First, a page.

Should it be this hard?

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If you’re finding something is really difficult to do*, that’s usually a symptom of a UFP. What’s a UFP? An unidentified frickin’ problem.

Here are what typically makes something extraordinarily hard – a UFP

  1. you’re using the wrong system (could be the wrong software, or wrong meeting schedule, to name two examples)
  2. you need to upgrade your knowledge and/or skills (ouch! – I know!)
  3. you have a mental block — a belief that makes this thing harder for you than most people, or
  4. you’re doing the wrong thing. For example, if the thing you’re currently working on is a distraction from what you should be working on, well, it might feel like you’re running through mud.

The only exception is this: you’re doing something that’s supposed to be difficult. Getting a degree while working full-time. Becoming an expert at anything. Writing a book. Running a marathon. These aren’t problems. They may be difficult, but it will be a healthy, satisfying kind of difficult.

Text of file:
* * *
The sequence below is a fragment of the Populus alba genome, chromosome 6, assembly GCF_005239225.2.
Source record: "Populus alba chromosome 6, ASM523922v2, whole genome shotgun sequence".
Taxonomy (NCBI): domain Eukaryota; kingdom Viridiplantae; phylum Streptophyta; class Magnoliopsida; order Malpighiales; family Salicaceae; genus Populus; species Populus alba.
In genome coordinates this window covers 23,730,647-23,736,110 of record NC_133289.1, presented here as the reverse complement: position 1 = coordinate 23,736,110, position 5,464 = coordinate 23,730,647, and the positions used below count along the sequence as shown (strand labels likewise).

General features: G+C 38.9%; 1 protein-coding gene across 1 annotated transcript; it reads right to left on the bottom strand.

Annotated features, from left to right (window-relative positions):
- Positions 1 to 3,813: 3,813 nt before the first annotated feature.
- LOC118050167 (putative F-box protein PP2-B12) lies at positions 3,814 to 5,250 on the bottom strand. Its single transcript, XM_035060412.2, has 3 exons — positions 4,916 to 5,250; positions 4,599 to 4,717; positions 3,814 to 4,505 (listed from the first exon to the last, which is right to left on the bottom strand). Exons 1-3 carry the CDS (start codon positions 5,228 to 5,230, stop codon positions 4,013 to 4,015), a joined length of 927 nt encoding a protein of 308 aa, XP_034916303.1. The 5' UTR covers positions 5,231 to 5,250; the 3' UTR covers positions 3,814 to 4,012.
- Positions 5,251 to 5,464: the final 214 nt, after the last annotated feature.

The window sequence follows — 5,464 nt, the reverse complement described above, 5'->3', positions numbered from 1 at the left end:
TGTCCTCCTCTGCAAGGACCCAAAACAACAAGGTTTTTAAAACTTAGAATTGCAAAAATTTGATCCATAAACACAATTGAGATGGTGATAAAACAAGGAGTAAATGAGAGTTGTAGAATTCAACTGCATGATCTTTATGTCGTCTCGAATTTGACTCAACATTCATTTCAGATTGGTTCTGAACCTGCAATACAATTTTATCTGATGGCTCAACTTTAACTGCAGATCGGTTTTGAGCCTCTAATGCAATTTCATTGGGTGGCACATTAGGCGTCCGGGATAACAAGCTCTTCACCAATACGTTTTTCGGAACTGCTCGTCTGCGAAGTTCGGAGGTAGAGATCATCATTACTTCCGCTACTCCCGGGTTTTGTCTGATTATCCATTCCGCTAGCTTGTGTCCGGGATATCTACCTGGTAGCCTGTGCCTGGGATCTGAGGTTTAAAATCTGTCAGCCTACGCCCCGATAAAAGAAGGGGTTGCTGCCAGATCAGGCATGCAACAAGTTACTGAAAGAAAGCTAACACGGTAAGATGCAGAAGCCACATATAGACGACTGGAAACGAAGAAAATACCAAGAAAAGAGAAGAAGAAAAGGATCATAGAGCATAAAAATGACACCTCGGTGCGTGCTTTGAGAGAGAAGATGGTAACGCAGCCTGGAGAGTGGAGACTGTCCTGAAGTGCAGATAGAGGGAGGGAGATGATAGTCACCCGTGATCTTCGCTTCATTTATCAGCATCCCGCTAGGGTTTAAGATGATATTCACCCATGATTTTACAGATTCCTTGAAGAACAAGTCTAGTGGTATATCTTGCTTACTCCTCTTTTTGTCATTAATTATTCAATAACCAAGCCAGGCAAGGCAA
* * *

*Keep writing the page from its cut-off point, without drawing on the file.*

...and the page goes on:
Let’s get specific. Say you want to write an article which is published in a magazine, newspaper or professional journal. If you’ve never done it before, there will likely be hurdles.

Considering item 2 above: What do you need to know to pitch an editor? Are your writing and formatting skills up to par — and, if not — what are your options?

Considering item 4 above: What’s the reason you are writing the article? If it’s to help your business, where should it appear? Is it the smartest use of your time, energy, and talents?

The way to make things easier is to first figure out the yet-unidentified (frickin’) problem.

May seem obvious, but fixing an unidentified problem
Well, THAT’S darn difficult.

This blog is originally published in Marilee's newsletter.
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Marilee Driscoll

Writer/published author/awarded poet. Meditator. Gardener. Badminton, running. Consultant/coach/biz owner/keynote speaker by trade.